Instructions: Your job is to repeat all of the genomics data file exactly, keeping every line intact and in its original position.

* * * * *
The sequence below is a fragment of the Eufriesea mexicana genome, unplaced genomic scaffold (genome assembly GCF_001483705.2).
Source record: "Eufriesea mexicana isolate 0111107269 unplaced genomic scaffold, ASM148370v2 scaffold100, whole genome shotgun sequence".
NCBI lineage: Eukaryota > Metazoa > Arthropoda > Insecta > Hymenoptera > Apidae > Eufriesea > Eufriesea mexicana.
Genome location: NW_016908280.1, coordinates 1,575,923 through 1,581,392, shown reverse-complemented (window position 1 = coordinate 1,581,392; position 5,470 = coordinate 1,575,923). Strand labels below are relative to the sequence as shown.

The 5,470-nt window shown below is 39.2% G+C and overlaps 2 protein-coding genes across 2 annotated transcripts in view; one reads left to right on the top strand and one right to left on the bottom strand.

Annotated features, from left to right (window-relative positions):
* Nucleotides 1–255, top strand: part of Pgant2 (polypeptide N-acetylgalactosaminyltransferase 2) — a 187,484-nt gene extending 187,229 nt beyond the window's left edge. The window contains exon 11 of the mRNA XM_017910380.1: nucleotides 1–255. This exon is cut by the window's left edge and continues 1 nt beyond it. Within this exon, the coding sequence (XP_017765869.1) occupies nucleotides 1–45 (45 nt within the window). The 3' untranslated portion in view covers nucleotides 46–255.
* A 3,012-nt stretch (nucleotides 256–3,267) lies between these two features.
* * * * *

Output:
The sequence below is a fragment of the Eufriesea mexicana genome, unplaced genomic scaffold (genome assembly GCF_001483705.2).
Source record: "Eufriesea mexicana isolate 0111107269 unplaced genomic scaffold, ASM148370v2 scaffold100, whole genome shotgun sequence".
NCBI lineage: Eukaryota > Metazoa > Arthropoda > Insecta > Hymenoptera > Apidae > Eufriesea > Eufriesea mexicana.
Genome location: NW_016908280.1, coordinates 1,575,923 through 1,581,392, shown reverse-complemented (window position 1 = coordinate 1,581,392; position 5,470 = coordinate 1,575,923). Strand labels below are relative to the sequence as shown.

The 5,470-nt window shown below is 39.2% G+C and overlaps 2 protein-coding genes across 2 annotated transcripts in view; one reads left to right on the top strand and one right to left on the bottom strand.

Annotated features, from left to right (window-relative positions):
* Nucleotides 1–255, top strand: part of Pgant2 (polypeptide N-acetylgalactosaminyltransferase 2) — a 187,484-nt gene extending 187,229 nt beyond the window's left edge. The window contains exon 11 of the mRNA XM_017910380.1: nucleotides 1–255. This exon is cut by the window's left edge and continues 1 nt beyond it. Within this exon, the coding sequence (XP_017765869.1) occupies nucleotides 1–45 (45 nt within the window). The 3' untranslated portion in view covers nucleotides 46–255.
* A 3,012-nt stretch (nucleotides 256–3,267) lies between these two features.